Evelyn Hernández stood trial for a second time in August 2019 on charges of aggravated homicide for a stillbirth in 2016, which followed her rape at age 17. Hernández was acquitted in July 2020.
El Salvador continues to have a legislative framework inconsistent with international disability rights law, including restrictions on legal capacity for people with intellectual and psychosocial disabilities, as well as insufficient measures to improve physical and communication accessibility. Criminal gangs have attacked women and girls with disabilities with high levels of impunity.
LGBT individuals remain targets of homophobic and transphobic violence by police, gangs, and others. Salvadoran LGBT rights organizations report over 600 killed since 1993. Official statistics released in January 2020 showed 692 cases of violence against LGBT and intersex people from January 2015 to June 2019.
In May 2019, the Ombudsperson’s Office documented 19 unsolved murders of LGBT people, primarily transgender women, between 2009 and 2016.
Between October 2019 and April 2020 alone, at least seven trans women and two gay men were murdered in El Salvador, with details in the cases suggesting the killers had been motivated by hatred based on the victims’ gender identity or sexual orientation.
In July 2020, three police officers were found guilty in connection with the death of Camila Díaz Córdova, a transgender woman deported from the United States. They were given 20-year prison sentences. It was a landmark case, delivering El Salvador’s first conviction for the killing of a transgender person.
In June 2019, President Bukele dissolved the Secretariat of Social Inclusion, within which the Directorate on Sexual Diversity was based, and subsumed the directorate into an existing Gender Unit in the Ministry of Culture, renamed the Gender and Diversity Unit. LGBT activists criticized the move, protesting that few of their grave concerns regarding safety and discrimination could be adequately addressed under the ambit of culture.
Attacks on Journalists
The Association of Journalists of El Salvador reported 61 press freedom violations from June 2019 to May 2020, including attacks, digital harassment, and restrictions on journalists’ work and access to public information.
Since taking office, President Bukele has assaulted the credibility of independent media, particularly El Faro, Revista Factum and Gato Encerrado, accusing them of spreading “fake news,” and used government-administered media to publish articles attacking them. In July 2020, a cyber-attack on Gato Encerrado resulted in the loss of everything published over the preceding six months. That same month, Gato Encerrado reporter Julia Gavarrete’s computer was stolen from her home. The editor of Revista Disruptiva likewise suffered the theft of two computers at home. Human rights and press freedom groups suspect these robberies were related to their journalistic work, given their critical stance on government policies and the fact that no other valuable items were stolen in either case.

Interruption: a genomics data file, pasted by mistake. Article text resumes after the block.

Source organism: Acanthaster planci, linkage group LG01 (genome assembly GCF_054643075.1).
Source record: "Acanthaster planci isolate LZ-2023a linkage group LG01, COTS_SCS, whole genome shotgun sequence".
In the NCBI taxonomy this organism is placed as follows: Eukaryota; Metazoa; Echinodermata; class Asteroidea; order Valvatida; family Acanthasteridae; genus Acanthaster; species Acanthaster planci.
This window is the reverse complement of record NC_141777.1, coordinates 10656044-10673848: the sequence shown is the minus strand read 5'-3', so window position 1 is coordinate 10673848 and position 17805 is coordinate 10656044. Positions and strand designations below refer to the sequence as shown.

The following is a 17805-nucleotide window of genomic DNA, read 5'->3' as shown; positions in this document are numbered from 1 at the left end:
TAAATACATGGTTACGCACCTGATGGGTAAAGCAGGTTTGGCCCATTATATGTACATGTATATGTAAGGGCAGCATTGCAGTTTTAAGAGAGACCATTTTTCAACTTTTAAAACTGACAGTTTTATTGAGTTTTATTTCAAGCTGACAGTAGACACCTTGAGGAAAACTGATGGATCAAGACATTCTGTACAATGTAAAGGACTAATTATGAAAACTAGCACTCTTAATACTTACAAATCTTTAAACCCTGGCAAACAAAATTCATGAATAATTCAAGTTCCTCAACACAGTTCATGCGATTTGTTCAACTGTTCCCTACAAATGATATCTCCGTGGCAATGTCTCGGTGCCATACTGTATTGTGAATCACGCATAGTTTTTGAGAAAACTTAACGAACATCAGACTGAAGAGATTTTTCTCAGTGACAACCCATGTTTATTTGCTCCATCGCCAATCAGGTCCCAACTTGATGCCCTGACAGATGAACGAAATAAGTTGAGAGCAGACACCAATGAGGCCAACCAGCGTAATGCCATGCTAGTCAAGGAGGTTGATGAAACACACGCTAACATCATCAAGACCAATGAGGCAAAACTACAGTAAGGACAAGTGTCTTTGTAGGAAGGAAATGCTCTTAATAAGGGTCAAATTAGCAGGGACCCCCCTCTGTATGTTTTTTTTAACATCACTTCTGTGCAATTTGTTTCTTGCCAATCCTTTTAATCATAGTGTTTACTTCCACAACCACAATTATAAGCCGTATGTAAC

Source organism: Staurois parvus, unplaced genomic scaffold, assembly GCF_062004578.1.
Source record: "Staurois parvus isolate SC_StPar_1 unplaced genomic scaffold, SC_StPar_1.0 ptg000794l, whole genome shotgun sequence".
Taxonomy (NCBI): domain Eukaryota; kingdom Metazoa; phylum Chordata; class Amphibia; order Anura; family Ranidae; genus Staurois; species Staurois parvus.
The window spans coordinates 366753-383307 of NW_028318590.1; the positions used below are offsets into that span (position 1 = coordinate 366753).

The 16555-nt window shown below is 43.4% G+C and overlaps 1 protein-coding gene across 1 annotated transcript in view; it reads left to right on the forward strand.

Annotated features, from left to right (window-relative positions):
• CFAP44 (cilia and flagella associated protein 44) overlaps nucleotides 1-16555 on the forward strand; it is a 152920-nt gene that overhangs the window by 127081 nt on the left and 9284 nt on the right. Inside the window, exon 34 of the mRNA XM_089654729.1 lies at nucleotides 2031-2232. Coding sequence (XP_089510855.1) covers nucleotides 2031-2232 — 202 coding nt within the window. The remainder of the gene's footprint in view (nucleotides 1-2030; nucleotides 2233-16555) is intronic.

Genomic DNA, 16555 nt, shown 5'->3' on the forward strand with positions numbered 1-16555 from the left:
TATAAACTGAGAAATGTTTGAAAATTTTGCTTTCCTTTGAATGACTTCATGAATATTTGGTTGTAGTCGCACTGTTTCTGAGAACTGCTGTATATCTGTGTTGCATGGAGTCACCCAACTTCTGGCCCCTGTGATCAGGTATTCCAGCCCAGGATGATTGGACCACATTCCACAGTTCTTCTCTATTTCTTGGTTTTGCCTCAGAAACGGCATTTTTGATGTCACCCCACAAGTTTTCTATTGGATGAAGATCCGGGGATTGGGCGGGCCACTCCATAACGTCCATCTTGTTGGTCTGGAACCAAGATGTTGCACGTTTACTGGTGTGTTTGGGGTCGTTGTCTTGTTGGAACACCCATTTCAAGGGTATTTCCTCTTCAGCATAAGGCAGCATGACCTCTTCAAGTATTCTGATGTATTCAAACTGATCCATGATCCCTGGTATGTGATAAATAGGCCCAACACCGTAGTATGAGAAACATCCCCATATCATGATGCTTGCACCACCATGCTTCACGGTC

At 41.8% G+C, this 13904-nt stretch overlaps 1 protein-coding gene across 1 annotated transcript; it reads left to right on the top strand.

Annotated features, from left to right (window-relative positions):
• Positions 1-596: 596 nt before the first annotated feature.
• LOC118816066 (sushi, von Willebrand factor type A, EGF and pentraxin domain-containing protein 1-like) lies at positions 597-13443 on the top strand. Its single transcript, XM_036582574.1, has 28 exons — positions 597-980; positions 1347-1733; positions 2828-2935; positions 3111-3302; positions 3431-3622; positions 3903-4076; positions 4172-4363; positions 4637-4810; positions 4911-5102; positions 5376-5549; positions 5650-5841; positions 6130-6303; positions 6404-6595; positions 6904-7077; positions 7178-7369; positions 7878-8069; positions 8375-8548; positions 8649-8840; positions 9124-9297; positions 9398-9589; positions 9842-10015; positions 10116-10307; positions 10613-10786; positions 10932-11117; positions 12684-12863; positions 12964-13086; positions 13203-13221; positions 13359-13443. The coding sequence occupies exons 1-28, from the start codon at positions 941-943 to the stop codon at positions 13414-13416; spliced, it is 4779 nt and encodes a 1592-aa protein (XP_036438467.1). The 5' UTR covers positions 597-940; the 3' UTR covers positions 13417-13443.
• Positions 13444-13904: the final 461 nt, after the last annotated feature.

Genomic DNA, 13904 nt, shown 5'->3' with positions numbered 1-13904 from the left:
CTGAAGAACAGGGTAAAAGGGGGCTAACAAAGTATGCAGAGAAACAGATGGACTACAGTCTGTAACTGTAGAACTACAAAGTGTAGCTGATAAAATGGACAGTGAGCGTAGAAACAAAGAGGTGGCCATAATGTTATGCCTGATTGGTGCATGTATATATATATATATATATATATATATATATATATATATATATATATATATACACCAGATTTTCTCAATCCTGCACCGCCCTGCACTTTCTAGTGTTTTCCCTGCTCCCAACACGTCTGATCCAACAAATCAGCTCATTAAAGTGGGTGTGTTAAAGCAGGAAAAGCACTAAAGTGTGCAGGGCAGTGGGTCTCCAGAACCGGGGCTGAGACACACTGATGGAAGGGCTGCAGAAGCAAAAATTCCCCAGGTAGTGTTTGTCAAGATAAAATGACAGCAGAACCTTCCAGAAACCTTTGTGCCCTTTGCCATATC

According to the latest available statistics, 71,500 people were internally displaced from 2006 to 2016.
As of 2019, Salvadorans had over 136,000 asylum applications pending in other countries, the majority of them in the US.
From 2013 through 2019, 138 Salvadorans were killed after deportation from the US, and more than 70 were beaten, sexually assaulted, extorted, or tortured.
Key International Actors
For fiscal year 2020, the US appropriated over US$72 million in bilateral aid to El Salvador, particularly to reduce extreme violence and strengthen state institutions.
In March 2020, the United Nations Working Group on Arbitrary Detention, citing long periods of imprisonment of women who had suffered obstetric emergencies or miscarriages, urged El Salvador to adopt structural reforms to “end the arbitrary detention of women in vulnerable conditions.”
After an in-country visit to El Salvador in December 2019, the Inter-American Commission on Human Rights expressed concern about high levels of violence, military participation in law enforcement operations, prison overcrowding and poor conditions, and violence against women, girls, and LGBT people.